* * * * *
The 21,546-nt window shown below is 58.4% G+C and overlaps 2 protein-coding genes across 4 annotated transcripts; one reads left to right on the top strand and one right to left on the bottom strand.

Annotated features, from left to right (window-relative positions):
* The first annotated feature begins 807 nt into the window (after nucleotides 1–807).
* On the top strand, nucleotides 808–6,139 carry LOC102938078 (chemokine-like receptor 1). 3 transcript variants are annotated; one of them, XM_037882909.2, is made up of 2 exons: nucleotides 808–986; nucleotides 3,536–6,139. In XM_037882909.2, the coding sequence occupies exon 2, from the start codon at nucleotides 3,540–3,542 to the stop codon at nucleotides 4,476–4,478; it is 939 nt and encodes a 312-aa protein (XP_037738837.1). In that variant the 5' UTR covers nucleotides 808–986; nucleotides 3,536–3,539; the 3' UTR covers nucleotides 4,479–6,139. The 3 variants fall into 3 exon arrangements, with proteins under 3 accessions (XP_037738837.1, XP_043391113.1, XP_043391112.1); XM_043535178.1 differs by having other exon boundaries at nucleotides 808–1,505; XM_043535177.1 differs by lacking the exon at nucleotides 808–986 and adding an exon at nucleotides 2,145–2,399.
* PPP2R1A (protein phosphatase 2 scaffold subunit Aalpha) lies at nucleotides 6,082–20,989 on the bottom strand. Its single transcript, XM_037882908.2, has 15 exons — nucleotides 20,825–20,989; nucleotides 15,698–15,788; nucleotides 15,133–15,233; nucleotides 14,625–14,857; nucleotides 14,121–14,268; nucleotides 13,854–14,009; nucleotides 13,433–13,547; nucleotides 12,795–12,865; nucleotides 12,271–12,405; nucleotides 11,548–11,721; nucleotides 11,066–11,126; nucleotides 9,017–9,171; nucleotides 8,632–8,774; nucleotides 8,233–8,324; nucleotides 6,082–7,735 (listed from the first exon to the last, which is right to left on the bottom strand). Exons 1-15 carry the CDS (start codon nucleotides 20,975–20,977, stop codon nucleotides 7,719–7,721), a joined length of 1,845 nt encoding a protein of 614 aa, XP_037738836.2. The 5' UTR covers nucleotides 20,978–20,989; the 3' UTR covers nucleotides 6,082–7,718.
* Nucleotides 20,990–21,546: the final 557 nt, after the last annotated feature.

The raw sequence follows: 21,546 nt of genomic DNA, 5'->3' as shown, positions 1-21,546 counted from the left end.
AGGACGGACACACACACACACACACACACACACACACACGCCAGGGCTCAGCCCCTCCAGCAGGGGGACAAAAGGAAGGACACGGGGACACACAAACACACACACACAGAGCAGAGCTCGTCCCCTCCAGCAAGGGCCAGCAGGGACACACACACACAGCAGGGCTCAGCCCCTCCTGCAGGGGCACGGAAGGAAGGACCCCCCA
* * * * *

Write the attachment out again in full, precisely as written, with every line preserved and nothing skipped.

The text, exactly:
The 21,546-nt window shown below is 58.4% G+C and overlaps 2 protein-coding genes across 4 annotated transcripts; one reads left to right on the top strand and one right to left on the bottom strand.

Annotated features, from left to right (window-relative positions):
* The first annotated feature begins 807 nt into the window (after nucleotides 1–807).
* On the top strand, nucleotides 808–6,139 carry LOC102938078 (chemokine-like receptor 1). 3 transcript variants are annotated; one of them, XM_037882909.2, is made up of 2 exons: nucleotides 808–986; nucleotides 3,536–6,139. In XM_037882909.2, the coding sequence occupies exon 2, from the start codon at nucleotides 3,540–3,542 to the stop codon at nucleotides 4,476–4,478; it is 939 nt and encodes a 312-aa protein (XP_037738837.1). In that variant the 5' UTR covers nucleotides 808–986; nucleotides 3,536–3,539; the 3' UTR covers nucleotides 4,479–6,139. The 3 variants fall into 3 exon arrangements, with proteins under 3 accessions (XP_037738837.1, XP_043391113.1, XP_043391112.1); XM_043535178.1 differs by having other exon boundaries at nucleotides 808–1,505; XM_043535177.1 differs by lacking the exon at nucleotides 808–986 and adding an exon at nucleotides 2,145–2,399.
* PPP2R1A (protein phosphatase 2 scaffold subunit Aalpha) lies at nucleotides 6,082–20,989 on the bottom strand. Its single transcript, XM_037882908.2, has 15 exons — nucleotides 20,825–20,989; nucleotides 15,698–15,788; nucleotides 15,133–15,233; nucleotides 14,625–14,857; nucleotides 14,121–14,268; nucleotides 13,854–14,009; nucleotides 13,433–13,547; nucleotides 12,795–12,865; nucleotides 12,271–12,405; nucleotides 11,548–11,721; nucleotides 11,066–11,126; nucleotides 9,017–9,171; nucleotides 8,632–8,774; nucleotides 8,233–8,324; nucleotides 6,082–7,735 (listed from the first exon to the last, which is right to left on the bottom strand). Exons 1-15 carry the CDS (start codon nucleotides 20,975–20,977, stop codon nucleotides 7,719–7,721), a joined length of 1,845 nt encoding a protein of 614 aa, XP_037738836.2. The 5' UTR covers nucleotides 20,978–20,989; the 3' UTR covers nucleotides 6,082–7,718.
* Nucleotides 20,990–21,546: the final 557 nt, after the last annotated feature.

The raw sequence follows: 21,546 nt of genomic DNA, 5'->3' as shown, positions 1-21,546 counted from the left end.
AGGACGGACACACACACACACACACACACACACACACACGCCAGGGCTCAGCCCCTCCAGCAGGGGGACAAAAGGAAGGACACGGGGACACACAAACACACACACACAGAGCAGAGCTCGTCCCCTCCAGCAAGGGCCAGCAGGGACACACACACACAGCAGGGCTCAGCCCCTCCTGCAGGGGCACGGAAGGAAGGACCCCCCA